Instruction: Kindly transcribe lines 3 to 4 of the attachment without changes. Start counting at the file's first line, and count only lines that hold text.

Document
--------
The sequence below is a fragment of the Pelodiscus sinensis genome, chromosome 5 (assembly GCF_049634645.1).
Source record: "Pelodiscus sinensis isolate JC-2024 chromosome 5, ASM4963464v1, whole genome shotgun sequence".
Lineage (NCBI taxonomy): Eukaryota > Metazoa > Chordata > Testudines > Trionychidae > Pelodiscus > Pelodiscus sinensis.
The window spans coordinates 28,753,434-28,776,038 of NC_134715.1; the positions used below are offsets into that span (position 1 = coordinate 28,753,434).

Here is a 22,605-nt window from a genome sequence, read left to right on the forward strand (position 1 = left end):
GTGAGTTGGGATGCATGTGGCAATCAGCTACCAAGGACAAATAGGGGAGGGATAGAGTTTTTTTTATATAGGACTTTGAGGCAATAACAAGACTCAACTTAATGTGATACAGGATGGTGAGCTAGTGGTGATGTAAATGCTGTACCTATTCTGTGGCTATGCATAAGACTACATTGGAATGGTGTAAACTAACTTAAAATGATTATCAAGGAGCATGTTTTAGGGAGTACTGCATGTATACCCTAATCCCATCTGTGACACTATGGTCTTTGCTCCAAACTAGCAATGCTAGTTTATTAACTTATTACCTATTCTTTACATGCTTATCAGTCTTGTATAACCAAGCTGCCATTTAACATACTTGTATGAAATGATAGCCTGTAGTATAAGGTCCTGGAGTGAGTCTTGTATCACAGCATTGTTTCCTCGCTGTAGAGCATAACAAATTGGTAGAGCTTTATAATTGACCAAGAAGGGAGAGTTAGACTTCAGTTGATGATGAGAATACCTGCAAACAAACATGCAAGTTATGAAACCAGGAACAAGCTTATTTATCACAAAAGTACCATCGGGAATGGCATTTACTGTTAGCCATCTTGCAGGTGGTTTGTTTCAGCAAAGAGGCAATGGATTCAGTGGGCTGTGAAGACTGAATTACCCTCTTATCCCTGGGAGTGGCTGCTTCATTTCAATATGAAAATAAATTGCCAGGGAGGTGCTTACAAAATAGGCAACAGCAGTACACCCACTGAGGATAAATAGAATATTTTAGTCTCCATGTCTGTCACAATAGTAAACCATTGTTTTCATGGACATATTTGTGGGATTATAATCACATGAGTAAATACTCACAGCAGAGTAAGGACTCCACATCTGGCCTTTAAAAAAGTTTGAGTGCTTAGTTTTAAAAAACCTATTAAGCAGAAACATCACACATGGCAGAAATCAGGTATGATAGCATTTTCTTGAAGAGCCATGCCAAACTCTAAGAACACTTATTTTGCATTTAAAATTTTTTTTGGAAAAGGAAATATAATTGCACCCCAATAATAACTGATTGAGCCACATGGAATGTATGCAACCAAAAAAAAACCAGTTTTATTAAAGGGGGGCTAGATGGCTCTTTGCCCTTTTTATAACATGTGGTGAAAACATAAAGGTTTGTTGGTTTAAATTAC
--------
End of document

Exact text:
Lineage (NCBI taxonomy): Eukaryota > Metazoa > Chordata > Testudines > Trionychidae > Pelodiscus > Pelodiscus sinensis.
The window spans coordinates 28,753,434-28,776,038 of NC_134715.1; the positions used below are offsets into that span (position 1 = coordinate 28,753,434).